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The NFL’s “Overtime Problem” Is Overstated

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Despite flaws with the current system, a full elimination of overtime would be misguided.

Back in May, NFL owners approved a rule change reducing the overtime period from 15 to 10 minutes, claiming the change would help improve player safety. The revision sparked discussion among NFL media and fans, some of whom spoke out against the existence of regular season overtime at all.

The frustration with the NFL’s rule tinkering is understandable and it’s starting to feel like the league will never get its overtime period right. However, the complete elimination of overtime in the NFL would be extreme, as the reasons for removing overtime are often overblown and unsubstantiated.

Many critics of overtime believe its removal will help decrease the amount of injuries. But, while it is true that less playing time would mean fewer injuries, the reduction in injuries would be less than you’d think.

In the 2016 regular season, 13 games went into overtime. In those games, there were seven recorded instances of a player leaving the game due to injury during overtime. Of those seven, four players returned to action the very next week. In addition, three of the seven injuries occurred in the last five minutes of overtime, meaning they wouldn’t have happened under the league’s new 10-minute rule.

Overtime Injuries In 2016 Season

NameWeekTime left in overtime when injuredGames missed
K.J. Dillon611:4210
Duke Ihenacho811:540
Morgan Moses86:530
Niles Paul84:118
Vontaze Burfict8:460
Stephon Gilmore1610:031
Jay Ajayi161:550

*All information via

Furthermore, opponents of overtime want players to have as much recovery time as possible before their next game. This idea is primarily focused around Thursday Night Football, which many believe is bad for the NFL due to the increased injury risk and a worse on-field product.

In reality, the injury rate for Thursday Night Football games is actually lower than the rate for other games in the week. Yes, players may feel their bodies need more time before taking the field on a Thursday, but the numbers show they aren’t any more prone to injury than they would be otherwise.Image title

Another common justification for eliminating overtime is that doing so would reduce ties. From 1998 to 2011, the NFL saw just two tie games. Since the introduction of the now well-known “modified sudden death” overtime in 2012, there have been five ties, two of which came in the 2016 season.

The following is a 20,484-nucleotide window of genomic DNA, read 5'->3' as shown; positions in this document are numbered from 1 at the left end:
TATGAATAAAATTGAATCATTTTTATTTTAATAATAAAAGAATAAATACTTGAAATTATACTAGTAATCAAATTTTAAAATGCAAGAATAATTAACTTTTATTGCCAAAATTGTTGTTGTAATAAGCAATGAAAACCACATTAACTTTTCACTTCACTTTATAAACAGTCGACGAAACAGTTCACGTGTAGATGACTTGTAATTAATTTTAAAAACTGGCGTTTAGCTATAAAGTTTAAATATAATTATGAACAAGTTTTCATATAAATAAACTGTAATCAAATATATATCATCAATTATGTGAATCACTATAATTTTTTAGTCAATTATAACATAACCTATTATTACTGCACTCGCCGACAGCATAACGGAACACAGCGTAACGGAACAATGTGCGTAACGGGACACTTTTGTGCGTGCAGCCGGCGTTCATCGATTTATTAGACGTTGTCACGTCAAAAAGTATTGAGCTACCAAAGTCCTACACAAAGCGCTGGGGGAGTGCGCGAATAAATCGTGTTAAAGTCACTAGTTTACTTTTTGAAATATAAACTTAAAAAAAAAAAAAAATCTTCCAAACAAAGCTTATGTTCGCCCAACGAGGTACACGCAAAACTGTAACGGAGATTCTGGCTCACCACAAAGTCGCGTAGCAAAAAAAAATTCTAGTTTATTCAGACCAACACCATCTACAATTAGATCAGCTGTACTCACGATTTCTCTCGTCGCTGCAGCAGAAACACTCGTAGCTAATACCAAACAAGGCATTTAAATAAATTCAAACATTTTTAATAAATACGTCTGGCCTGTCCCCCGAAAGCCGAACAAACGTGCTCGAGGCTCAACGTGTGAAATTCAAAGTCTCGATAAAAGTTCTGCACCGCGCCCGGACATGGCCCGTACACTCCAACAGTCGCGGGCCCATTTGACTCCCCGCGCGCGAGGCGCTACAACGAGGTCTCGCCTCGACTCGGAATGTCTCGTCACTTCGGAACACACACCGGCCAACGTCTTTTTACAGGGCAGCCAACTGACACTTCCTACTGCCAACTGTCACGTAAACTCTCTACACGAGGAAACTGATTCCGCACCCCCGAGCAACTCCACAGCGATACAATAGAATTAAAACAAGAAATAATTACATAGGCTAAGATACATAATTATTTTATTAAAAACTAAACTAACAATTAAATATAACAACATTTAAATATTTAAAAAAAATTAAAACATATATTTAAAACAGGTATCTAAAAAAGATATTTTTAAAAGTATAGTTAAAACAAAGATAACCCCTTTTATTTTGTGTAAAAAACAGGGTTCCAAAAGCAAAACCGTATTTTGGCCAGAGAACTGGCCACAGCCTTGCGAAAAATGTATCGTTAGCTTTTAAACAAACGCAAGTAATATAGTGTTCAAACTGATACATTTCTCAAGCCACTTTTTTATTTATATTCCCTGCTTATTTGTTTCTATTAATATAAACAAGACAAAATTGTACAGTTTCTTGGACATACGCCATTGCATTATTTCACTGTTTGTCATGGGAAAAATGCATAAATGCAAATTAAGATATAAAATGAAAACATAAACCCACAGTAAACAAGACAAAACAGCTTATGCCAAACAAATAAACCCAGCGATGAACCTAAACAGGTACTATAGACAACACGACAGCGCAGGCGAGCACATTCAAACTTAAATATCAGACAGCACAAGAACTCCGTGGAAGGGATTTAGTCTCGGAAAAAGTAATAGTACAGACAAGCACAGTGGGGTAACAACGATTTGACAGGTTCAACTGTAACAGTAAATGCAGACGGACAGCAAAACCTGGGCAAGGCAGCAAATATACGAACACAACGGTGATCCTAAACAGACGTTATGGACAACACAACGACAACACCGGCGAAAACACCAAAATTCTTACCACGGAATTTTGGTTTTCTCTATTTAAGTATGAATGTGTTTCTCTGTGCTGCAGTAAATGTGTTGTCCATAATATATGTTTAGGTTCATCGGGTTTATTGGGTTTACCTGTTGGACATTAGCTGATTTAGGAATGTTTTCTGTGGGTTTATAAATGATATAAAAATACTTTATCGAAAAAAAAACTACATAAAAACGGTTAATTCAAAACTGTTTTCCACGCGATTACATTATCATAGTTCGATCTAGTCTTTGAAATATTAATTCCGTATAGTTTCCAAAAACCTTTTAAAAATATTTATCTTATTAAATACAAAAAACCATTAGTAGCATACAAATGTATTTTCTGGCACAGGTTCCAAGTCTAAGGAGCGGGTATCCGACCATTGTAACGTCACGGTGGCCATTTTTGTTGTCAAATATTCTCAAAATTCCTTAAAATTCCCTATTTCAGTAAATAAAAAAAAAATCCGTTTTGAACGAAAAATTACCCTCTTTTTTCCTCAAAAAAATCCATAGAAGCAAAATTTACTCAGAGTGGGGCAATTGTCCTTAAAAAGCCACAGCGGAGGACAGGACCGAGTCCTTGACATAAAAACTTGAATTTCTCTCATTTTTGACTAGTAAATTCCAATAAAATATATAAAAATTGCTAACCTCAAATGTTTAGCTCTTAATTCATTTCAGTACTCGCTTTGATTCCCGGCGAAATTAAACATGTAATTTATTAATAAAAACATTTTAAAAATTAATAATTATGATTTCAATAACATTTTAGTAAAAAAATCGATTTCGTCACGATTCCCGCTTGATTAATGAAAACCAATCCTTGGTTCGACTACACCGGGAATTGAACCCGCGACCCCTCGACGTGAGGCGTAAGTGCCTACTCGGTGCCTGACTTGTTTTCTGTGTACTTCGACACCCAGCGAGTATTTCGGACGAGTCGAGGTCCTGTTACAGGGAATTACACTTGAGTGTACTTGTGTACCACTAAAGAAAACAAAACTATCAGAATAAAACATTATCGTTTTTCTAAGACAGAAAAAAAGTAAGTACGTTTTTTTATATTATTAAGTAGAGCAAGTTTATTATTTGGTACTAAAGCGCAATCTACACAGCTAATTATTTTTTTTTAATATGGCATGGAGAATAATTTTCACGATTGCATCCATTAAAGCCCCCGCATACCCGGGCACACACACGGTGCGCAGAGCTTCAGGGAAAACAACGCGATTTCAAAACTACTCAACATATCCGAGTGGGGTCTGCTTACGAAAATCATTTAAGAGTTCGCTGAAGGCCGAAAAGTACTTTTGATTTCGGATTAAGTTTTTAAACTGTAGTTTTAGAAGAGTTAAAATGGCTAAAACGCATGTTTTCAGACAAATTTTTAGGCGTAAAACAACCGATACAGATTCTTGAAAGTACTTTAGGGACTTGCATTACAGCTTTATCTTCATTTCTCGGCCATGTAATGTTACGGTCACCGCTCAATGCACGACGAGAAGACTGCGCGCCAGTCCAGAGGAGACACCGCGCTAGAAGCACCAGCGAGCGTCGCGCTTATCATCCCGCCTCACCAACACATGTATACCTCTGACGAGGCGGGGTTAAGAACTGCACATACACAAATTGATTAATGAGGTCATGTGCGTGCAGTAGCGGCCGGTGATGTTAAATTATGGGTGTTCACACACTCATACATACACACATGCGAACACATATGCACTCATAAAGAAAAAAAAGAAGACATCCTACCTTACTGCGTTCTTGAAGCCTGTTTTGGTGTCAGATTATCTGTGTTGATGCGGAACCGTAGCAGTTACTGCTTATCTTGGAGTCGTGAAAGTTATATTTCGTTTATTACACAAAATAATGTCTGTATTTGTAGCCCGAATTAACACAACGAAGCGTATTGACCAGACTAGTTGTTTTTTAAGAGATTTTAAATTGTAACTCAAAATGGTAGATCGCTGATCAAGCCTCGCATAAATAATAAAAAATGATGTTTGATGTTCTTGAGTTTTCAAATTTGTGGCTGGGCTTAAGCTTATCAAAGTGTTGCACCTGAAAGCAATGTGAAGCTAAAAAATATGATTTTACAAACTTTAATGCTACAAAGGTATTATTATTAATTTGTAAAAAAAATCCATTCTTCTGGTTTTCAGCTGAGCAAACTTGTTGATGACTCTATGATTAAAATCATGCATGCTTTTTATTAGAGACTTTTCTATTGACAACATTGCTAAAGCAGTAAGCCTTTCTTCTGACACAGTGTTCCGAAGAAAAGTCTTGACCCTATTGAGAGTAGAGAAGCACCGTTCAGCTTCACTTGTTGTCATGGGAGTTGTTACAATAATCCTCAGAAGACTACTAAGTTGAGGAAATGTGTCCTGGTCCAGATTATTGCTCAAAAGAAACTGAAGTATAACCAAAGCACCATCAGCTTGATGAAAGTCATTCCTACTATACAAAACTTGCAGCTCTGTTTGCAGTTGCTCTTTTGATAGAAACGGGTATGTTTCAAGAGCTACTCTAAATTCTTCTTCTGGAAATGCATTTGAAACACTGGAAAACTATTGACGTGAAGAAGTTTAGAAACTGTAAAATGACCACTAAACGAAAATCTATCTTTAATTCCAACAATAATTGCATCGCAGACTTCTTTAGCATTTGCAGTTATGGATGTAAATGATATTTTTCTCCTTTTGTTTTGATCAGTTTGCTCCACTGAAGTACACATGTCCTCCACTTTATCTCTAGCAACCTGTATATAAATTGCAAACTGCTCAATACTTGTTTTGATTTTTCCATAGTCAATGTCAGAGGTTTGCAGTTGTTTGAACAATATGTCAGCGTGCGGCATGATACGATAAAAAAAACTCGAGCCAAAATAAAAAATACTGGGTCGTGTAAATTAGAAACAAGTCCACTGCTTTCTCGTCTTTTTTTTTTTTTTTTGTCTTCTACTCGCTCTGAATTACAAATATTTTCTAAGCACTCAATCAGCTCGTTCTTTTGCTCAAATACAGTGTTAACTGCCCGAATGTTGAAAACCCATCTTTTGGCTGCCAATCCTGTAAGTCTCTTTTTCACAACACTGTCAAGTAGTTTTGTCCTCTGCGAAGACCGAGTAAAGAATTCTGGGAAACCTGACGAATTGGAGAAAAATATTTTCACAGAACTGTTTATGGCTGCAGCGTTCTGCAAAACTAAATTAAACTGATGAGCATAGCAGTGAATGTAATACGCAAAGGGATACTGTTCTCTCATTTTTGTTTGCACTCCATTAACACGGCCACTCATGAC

Naturally, NFL followers grew upset at the influx of ties and blamed the system. Focusing the blame on the rules makes sense, but the cause of these recent ties may be simpler than that. In the NFL’s last three tie games, kickers missed game-winning field goals of 36, 34, 28, and 24 yards in OT. If these kickers simply made the chip shots they were supposed to (looking at you, Chandler Catanzaro and Steven Hauschka) there’s a good chance we aren’t having this discussion about overtime at all.

Another perceived upside of eliminating overtime is that it would force coaches to be more strategic at the end of games. No longer would coaches have overtime to decide a tie game’s result after regulation, and would instead be more inclined to go for the win given a late-game opportunity to do so.

While the idea seems plausible, it is purely based on speculation. If an underdog scores a late-game touchdown after being down by seven, will they really go for two and the win? Or will they be happy to kick the PAT and take a tie against a superior opponent? There’s really no way to tell how head coaches would react in a hypothetical situation, so to assume they would always go for the win is ill-founded.

Besides, the above scenario has presented itself countless times under the current rules and very rarely results in a two-point conversion attempt. Coaches almost universally opt to tie the game and put their faith in a coin toss to give their team the ball again, which seems foolish when they can control their own destiny and go for two. This pattern of behavior is unlikely to change significantly even if overtime was gone entirely. 

To be clear, nobody is praising the NFL for its overtime format. In a perfect world, the NFL’s overtime rules would be more like college football’s – completely fair and highly compelling at the same time. The bottom line is that the supposed problems with overtime are either based on misconceptions or would not be solved with the elimination of overtime. A change of this magnitude should serve to correct a glaring issue. Right now, there is no issue large enough to warrant such a substantial revision of the rulebook.

Edited by Emily Berman, Coleman Gray.

When did the NFL introduce overtime for regular season games?
Created 7/26/17
  1. 1969
  2. 1974
  3. 1980
  4. 1987

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